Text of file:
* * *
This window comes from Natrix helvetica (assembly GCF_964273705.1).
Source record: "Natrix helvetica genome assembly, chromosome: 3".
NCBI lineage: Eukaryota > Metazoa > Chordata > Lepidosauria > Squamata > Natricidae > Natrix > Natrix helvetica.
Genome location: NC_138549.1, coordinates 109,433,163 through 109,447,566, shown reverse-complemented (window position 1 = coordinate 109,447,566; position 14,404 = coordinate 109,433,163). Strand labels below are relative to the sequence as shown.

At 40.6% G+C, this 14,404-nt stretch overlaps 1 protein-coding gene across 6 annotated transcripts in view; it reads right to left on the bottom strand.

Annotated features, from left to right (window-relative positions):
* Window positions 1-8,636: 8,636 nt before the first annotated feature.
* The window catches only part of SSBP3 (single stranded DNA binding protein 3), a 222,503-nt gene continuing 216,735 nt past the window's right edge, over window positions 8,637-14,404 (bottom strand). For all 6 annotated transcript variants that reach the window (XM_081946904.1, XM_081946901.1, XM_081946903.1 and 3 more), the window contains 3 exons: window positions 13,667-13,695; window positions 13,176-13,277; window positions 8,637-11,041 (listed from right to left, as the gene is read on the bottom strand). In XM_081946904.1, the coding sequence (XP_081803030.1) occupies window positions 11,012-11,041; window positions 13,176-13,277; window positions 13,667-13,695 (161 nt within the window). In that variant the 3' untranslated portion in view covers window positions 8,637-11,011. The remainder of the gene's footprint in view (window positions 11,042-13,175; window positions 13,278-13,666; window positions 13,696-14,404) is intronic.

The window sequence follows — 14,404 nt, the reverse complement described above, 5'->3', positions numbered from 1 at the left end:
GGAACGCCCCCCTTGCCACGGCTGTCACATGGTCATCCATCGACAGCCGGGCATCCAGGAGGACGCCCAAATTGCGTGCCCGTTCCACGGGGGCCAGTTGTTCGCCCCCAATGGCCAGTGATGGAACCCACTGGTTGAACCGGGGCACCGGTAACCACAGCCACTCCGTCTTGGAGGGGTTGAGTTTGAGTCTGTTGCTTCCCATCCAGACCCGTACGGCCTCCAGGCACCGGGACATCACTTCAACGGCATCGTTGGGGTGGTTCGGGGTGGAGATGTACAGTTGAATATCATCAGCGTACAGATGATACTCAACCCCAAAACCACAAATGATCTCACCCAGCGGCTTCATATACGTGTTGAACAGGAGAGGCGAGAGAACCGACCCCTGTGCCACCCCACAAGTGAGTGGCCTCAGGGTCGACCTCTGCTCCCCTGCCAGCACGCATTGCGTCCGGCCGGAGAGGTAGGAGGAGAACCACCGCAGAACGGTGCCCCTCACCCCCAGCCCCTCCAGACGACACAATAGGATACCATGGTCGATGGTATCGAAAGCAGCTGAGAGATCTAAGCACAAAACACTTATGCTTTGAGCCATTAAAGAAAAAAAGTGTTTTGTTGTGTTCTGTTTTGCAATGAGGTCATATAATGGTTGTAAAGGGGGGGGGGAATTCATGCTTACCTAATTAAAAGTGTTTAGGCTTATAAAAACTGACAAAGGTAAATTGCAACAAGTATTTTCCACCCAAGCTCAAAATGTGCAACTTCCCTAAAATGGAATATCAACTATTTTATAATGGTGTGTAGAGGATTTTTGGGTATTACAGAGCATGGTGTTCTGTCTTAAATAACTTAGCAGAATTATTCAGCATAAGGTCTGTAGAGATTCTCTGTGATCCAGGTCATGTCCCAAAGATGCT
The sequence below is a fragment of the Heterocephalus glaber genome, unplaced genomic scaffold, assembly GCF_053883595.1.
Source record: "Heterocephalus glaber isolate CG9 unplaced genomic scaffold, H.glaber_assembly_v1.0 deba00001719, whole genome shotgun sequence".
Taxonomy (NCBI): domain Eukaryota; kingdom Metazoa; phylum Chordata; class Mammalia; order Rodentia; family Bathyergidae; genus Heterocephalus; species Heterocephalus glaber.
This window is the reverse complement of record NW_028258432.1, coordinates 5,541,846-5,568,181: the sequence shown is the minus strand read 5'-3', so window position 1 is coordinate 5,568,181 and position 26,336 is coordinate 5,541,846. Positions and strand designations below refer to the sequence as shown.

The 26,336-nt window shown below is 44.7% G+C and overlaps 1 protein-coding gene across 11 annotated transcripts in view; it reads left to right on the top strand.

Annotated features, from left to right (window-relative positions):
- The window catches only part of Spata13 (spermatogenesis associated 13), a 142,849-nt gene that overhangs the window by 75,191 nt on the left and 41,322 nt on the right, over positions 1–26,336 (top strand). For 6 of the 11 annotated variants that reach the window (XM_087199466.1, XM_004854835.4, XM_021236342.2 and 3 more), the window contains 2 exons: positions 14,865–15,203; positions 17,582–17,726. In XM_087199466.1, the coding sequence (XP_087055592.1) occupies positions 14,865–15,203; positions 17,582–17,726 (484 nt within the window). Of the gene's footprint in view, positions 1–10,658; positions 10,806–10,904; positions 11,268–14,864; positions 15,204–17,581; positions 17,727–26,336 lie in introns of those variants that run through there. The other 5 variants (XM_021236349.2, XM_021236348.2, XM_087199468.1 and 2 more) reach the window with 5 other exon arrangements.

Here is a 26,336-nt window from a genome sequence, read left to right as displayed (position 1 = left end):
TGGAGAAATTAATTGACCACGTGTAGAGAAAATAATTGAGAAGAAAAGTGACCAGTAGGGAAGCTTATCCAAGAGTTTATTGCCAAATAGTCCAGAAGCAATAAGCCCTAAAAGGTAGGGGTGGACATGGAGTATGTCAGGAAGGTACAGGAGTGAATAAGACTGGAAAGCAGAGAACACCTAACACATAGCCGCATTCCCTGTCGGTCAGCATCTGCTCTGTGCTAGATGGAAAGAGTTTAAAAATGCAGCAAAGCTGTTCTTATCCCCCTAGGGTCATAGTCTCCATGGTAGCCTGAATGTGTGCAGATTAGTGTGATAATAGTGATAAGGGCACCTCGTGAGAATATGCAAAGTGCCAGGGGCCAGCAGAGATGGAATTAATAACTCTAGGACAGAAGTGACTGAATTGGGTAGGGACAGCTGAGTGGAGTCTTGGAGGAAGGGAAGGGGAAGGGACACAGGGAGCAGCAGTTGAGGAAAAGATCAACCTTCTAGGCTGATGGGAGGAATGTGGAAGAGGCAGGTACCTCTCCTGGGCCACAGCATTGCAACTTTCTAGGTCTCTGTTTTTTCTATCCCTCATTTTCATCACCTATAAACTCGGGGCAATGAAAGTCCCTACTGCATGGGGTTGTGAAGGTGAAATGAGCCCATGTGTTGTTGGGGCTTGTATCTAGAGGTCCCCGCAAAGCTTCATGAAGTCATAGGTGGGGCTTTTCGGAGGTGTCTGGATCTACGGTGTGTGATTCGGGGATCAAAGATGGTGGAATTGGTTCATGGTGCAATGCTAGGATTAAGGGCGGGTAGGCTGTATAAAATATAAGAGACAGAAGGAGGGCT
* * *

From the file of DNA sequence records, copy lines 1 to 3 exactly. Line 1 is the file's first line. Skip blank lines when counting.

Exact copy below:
This window comes from Natrix helvetica (assembly GCF_964273705.1).
Source record: "Natrix helvetica genome assembly, chromosome: 3".
NCBI lineage: Eukaryota > Metazoa > Chordata > Lepidosauria > Squamata > Natricidae > Natrix > Natrix helvetica.